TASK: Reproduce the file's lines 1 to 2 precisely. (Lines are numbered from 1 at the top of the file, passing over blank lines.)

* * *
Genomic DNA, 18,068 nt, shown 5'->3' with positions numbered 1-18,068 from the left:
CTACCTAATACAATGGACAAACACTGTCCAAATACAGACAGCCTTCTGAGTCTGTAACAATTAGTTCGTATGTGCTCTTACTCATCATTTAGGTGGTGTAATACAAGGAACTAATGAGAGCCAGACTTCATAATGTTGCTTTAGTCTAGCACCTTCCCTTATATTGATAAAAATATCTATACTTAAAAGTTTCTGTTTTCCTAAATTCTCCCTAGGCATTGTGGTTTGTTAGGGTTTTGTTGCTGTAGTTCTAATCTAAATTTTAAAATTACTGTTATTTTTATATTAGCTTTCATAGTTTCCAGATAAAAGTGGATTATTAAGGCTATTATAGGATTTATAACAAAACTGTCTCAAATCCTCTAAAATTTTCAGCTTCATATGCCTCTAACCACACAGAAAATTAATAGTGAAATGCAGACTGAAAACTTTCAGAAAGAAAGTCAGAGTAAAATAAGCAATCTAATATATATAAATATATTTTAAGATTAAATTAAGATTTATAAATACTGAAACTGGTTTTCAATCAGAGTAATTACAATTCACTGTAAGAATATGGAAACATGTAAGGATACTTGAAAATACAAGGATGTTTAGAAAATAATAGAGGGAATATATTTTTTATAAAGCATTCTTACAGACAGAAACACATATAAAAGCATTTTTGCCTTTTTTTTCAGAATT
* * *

Genomic DNA, 18,068 nt, shown 5'->3' with positions numbered 1-18,068 from the left:
CTACCTAATACAATGGACAAACACTGTCCAAATACAGACAGCCTTCTGAGTCTGTAACAATTAGTTCGTATGTGCTCTTACTCATCATTTAGGTGGTGTAATACAAGGAACTAATGAGAGCCAGACTTCATAATGTTGCTTTAGTCTAGCACCTTCCCTTATATTGATAAAAATATCTATACTTAAAAGTTTCTGTTTTCCTAAATTCTCCCTAGGCATTGTGGTTTGTTAGGGTTTTGTTGCTGTAGTTCTAATCTAAATTTTAAAATTACTGTTATTTTTATATTAGCTTTCATAGTTTCCAGATAAAAGTGGATTATTAAGGCTATTATAGGATTTATAACAAAACTGTCTCAAATCCTCTAAAATTTTCAGCTTCATATGCCTCTAACCACACAGAAAATTAATAGTGAAATGCAGACTGAAAACTTTCAGAAAGAAAGTCAGAGTAAAATAAGCAATCTAATATATATAAATATATTTTAAGATTAAATTAAGATTTATAAATACTGAAACTGGTTTTCAATCAGAGTAATTACAATTCACTGTAAGAATATGGAAACATGTAAGGATACTTGAAAATACAAGGATGTTTAGAAAATAATAGAGGGAATATATTTTTTATAAAGCATTCTTACAGACAGAAACACATATAAAAGCATTTTTGCCTTTTTTTTCAGAATT